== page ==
(This is the English translation of my article in the Swedish newspaper Svenska Dagbladet, Fallande oljepris ett tecken på recession)
Since July the price of Brent crude oil has fallen from $113 per barrel to $85.62 (on October 14). Historically we saw a similarly rapid fall in the in the oil price in late 2008 followed by the start of the global recession the year after. In 2008 the fall from July to December was from $140 down to $40 per barrel. At the moment we see no slowing of the price decline and we do not know how low the price will fall.
The fact that increased global energy consumption is a measure of economic growth means that these recent trends are pointing to an economic contraction. Many economists continue to expect that we will recover from the recession of 2009 and, of course, “growth” was also the hallowed word during the recent Swedish election campaign. We who study Peak Oil in 2008 saw the approaching problem – i.e. that oil consumption was not increasing – and raised a warning flag. In May 2008 members of the Global Energy Systems research group at Uppsala University were invited to the World Energy Forum in Leipzig where, in four separate lectures, we presented our research regarding future oil production. Oil, the fuel that powered the world economy’s growth from the mid-1980s until 2005, then began to decline.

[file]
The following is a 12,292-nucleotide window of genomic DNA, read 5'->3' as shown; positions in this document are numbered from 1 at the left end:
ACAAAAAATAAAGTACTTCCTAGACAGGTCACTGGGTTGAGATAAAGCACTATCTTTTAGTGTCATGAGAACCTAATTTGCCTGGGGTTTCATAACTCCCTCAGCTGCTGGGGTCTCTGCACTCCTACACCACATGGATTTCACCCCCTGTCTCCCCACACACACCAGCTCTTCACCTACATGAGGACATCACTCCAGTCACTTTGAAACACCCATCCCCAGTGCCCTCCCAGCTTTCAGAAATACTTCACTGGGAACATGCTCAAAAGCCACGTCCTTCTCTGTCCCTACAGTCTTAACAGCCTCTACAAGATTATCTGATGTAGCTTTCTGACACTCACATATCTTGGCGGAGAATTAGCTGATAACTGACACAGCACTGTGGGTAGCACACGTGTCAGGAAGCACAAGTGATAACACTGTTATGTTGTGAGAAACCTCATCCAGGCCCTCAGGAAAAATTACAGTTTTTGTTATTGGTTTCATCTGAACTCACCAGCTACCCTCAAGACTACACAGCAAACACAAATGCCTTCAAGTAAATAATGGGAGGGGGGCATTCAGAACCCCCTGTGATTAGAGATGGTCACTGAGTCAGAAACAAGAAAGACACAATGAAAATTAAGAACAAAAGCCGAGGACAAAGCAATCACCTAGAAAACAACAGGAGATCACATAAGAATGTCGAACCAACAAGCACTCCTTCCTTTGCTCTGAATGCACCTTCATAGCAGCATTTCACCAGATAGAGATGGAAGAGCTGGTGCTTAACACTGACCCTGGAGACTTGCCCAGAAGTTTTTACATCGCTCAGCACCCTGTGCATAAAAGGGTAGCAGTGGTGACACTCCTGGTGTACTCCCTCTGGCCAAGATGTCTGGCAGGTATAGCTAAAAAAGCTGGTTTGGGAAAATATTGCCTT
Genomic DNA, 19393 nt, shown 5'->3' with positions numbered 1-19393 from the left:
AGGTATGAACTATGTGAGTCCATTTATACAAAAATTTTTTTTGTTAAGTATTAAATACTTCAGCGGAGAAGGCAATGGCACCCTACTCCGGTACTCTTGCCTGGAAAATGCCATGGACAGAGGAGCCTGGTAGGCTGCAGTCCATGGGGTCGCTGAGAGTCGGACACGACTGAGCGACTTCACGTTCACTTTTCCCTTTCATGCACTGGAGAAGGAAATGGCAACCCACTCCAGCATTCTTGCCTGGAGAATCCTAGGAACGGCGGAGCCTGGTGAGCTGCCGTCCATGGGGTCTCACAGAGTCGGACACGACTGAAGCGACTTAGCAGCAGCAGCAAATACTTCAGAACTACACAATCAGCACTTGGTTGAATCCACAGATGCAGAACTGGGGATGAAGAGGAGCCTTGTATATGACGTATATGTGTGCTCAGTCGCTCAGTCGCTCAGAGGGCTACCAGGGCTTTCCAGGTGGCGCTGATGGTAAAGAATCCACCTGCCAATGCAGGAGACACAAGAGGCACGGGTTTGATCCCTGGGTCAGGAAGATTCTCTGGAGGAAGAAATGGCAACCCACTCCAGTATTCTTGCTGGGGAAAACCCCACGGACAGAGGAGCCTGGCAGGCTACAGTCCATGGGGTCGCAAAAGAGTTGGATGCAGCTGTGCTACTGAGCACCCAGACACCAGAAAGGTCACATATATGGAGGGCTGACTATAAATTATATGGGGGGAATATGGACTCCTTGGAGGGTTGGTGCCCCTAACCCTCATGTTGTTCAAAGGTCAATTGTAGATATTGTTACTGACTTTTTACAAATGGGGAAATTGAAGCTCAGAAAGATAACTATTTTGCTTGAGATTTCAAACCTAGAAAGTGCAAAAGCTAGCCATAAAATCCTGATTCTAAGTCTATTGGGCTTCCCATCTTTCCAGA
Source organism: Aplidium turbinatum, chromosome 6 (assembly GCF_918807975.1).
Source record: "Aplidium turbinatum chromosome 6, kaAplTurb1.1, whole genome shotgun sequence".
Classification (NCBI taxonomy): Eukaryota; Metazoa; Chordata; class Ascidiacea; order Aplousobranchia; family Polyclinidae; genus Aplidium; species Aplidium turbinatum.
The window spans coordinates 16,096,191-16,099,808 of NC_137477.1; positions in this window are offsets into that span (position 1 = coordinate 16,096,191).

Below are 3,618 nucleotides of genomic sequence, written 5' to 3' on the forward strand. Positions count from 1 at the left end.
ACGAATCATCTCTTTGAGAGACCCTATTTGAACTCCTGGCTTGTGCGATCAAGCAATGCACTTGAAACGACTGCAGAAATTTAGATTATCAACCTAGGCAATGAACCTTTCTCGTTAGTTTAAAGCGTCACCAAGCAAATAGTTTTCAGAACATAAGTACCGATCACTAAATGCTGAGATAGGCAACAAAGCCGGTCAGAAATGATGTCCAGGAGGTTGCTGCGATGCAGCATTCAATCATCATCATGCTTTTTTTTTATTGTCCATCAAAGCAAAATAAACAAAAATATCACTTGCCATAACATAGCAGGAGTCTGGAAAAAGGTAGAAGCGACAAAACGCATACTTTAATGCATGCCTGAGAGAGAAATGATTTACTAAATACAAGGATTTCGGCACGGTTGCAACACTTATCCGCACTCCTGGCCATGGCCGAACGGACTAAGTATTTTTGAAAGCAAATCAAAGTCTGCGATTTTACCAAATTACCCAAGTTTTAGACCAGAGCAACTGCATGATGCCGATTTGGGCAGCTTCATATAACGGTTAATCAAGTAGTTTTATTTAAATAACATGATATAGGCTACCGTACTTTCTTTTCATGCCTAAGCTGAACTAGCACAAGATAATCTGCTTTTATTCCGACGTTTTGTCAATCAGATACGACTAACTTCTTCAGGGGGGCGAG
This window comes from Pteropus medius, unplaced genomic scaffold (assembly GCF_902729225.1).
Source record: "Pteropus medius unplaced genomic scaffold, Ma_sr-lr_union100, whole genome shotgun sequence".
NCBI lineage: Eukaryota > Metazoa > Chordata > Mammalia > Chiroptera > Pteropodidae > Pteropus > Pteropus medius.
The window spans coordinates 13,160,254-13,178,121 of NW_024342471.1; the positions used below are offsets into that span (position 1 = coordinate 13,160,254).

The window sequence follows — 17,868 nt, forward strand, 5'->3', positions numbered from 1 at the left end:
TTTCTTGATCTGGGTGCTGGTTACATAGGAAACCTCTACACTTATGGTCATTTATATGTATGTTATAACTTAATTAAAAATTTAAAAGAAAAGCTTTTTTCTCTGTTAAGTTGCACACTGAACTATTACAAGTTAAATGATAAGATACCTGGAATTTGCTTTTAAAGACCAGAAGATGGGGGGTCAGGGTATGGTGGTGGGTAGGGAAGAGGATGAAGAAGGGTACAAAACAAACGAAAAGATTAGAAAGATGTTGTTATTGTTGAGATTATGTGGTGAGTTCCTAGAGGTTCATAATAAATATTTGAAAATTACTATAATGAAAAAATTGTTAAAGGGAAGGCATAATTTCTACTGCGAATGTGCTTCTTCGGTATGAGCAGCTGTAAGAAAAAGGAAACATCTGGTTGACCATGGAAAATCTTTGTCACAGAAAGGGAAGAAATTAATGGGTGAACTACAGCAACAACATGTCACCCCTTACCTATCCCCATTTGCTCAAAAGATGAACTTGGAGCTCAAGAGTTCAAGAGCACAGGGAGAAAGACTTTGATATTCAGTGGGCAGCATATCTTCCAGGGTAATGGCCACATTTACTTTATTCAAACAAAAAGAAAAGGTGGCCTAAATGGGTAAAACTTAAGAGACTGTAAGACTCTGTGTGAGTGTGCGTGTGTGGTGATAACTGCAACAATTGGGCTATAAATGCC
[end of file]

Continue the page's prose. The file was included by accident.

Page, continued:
Unrest such as in Ukraine and the Middle East would normally be expected to cause the price of oil to rise but this has not happened. An important reason for this is that Saudi Arabia has built up enormous oil stockpiles. The changes we see in their oil “production” are, in reality, due to release or otherwise of oil from these stockpiles. Thus they can rapidly change their rate of oil sales by millions of barrels per day. To understand the magnitude of this imagine if Norway, with its production of 1.5 million barrels per day, were to go from full production to nearly nothing and then back up to full production again within only a few days.
Compared to 2008 it is now a fact that the USA has increased its own oil production markedly through “fracking”. This new production has meant that the barrel price of US crude oil lies $10 below the world market price. At the same time, the USA needs an oil price of $80 per barrel for fracking to be profitable. The fact that the USA has inflated a production bubble and trumpeted to the world that it will be a larger producer than Saudi Arabia may have frightened OPEC into increasing production to force down the price of oil as a way of putting a stop to fracking. Eagle Ford in Texas is the largest producer of shale oil but if the drilling of new wells there ceases then production from that region will decline by 7.5% per month. The American fracking companies will encounter huge economic problems and it is difficult to predict what will then happen to the vaunted shale boom.